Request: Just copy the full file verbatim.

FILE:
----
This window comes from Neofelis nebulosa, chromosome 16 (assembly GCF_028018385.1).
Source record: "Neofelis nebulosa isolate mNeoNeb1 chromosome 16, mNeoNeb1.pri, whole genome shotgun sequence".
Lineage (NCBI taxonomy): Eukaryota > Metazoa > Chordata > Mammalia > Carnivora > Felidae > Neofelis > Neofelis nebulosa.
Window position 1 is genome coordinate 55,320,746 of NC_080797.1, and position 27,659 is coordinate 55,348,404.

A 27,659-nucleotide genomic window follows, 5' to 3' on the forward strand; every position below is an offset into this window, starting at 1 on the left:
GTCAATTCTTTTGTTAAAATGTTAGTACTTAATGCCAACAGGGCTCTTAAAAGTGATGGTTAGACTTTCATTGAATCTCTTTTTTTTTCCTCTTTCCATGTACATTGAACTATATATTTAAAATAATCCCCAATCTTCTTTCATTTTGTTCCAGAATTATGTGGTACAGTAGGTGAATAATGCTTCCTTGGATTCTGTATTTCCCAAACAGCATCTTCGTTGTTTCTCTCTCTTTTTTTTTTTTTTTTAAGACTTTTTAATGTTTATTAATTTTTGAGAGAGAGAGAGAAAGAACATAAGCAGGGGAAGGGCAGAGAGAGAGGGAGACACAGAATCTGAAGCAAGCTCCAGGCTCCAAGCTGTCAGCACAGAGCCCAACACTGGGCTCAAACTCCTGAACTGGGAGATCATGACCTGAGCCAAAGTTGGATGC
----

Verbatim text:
This window comes from Neofelis nebulosa, chromosome 16 (assembly GCF_028018385.1).
Source record: "Neofelis nebulosa isolate mNeoNeb1 chromosome 16, mNeoNeb1.pri, whole genome shotgun sequence".
Lineage (NCBI taxonomy): Eukaryota > Metazoa > Chordata > Mammalia > Carnivora > Felidae > Neofelis > Neofelis nebulosa.
Window position 1 is genome coordinate 55,320,746 of NC_080797.1, and position 27,659 is coordinate 55,348,404.

A 27,659-nucleotide genomic window follows, 5' to 3' on the forward strand; every position below is an offset into this window, starting at 1 on the left:
GTCAATTCTTTTGTTAAAATGTTAGTACTTAATGCCAACAGGGCTCTTAAAAGTGATGGTTAGACTTTCATTGAATCTCTTTTTTTTTCCTCTTTCCATGTACATTGAACTATATATTTAAAATAATCCCCAATCTTCTTTCATTTTGTTCCAGAATTATGTGGTACAGTAGGTGAATAATGCTTCCTTGGATTCTGTATTTCCCAAACAGCATCTTCGTTGTTTCTCTCTCTTTTTTTTTTTTTTTTAAGACTTTTTAATGTTTATTAATTTTTGAGAGAGAGAGAGAAAGAACATAAGCAGGGGAAGGGCAGAGAGAGAGGGAGACACAGAATCTGAAGCAAGCTCCAGGCTCCAAGCTGTCAGCACAGAGCCCAACACTGGGCTCAAACTCCTGAACTGGGAGATCATGACCTGAGCCAAAGTTGGATGC